January 17, 2014

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In a surprising step this week, China joined the increasing ranks of countries to publicly destroy stockpiles of ivory to make their stand against the illegal global trade – an industry that claims the lives of tens of thousands of endangered African elephants yearly.

Just a few months ago, U.S. authorities in Denver crushed 6 tons of ivory seized at airports, demonstrating their resolve to stamp out the $10 billion illegal trade that has clear links to international crime, including human trafficking and terrorism.

“Illegal trade in wildlife, whether ivory, rhinoceros horns, tiger parts, shark fins or other fish, provides slick corridors for drugs, arms, and human trafficking.  Putting the spotlight on this issue is important,” says Dr. Sylvia Earle.

Positive actions such as this weeks ‘Ivory Crush’ are a good step, and we’re hopeful that soon the necessary policy changes will be put into place to make a real difference.

“Today’s ivory crush is a significant step in raising public awareness and will hopefully lead to similar events throughout China,” said advocate and former NBA star Yao Ming.

In this CNN Skype interview, Mission Blue Board Director and activist Sharon Kwok goes into more depth on the issues. Sharon is a tireless advocate for endangered animals and habitats worldwide.

“As the largest ivory market in the world, China has a significant role to play in combatting the illegal trade in ivory,” said African Wildlife Foundation CEO Patrick Bergin. “We commend the Chinese government for taking this important first step and hope it signals their sincere and growing commitment to help end the elephant slaughter in Africa.”

Lurking unseen is another dark side of the trade – its links to human trafficking.  Human trafficking is most often associated with sexual exploitation, and yes, currently 89% of convictions globally are for sex-related offenses, but according to an International Labor Organization study in 2012, “more than three-quarters of trafficking victims … are exploited for labor.”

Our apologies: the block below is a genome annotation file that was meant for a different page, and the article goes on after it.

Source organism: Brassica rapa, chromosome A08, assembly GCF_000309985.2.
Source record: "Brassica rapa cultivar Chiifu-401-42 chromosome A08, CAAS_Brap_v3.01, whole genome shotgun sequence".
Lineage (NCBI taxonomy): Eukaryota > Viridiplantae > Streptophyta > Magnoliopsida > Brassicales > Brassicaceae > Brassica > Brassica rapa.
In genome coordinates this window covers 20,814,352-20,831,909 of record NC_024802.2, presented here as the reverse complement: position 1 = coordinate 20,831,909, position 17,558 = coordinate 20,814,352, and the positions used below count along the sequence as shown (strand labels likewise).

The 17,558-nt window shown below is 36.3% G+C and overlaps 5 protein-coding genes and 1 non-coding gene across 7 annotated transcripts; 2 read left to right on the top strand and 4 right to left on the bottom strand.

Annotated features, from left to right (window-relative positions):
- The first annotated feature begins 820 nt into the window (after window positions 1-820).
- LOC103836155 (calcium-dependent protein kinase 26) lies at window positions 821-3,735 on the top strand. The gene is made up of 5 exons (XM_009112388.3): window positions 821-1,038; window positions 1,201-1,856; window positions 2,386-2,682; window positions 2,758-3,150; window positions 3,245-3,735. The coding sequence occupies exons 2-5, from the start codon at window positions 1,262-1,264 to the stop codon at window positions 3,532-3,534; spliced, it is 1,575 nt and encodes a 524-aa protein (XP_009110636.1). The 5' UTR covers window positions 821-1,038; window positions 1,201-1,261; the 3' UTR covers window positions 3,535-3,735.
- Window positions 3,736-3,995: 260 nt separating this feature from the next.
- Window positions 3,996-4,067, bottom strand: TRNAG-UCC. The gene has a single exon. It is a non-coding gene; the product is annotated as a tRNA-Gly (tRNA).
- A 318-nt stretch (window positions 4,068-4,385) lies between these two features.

Labor for what? Increasingly, the answer is fishing.

Vessels engaged in illegal, unregulated fishing (IUU Fishing) not only steal precious food resources off the coasts of poor countries, engage in drug smuggling and damage marine ecosystems — they also prey on human beings, trapping workers on boats as slaves.

It’s hard to argue with the conclusion in a 2011 paper by the U.N. Office on Drugs and Crime: “Perhaps the most disturbing finding of the study was the severity of the abuse of fishers trafficked for the purpose of forced labor on board fishing vessels. These practices can only be described as cruel and inhumane treatment in the extreme. A particularly disturbing facet of this form of exploitation is the frequency of trafficking in children in the fishing industry.”

Make no mistake. Illegal, unreported and unregulated fishing is serious business. A 2009 peer reviewed study estimated that the worldwide annual value of losses from illegal and unreported fishing could reach $23.5 billion. The National Oceanic and Atmospheric Administration has found that by “adversely impacting fisheries, marine ecosystems, food security and coastal communities around the world, IUU fishing undermines domestic and international conservation and management efforts.”

Stopping illegal, unreported and unregulated fishing will do far more than save marine creatures and ecosystems; it will save human beings. 

~ Deb Castellana / Mission Blue

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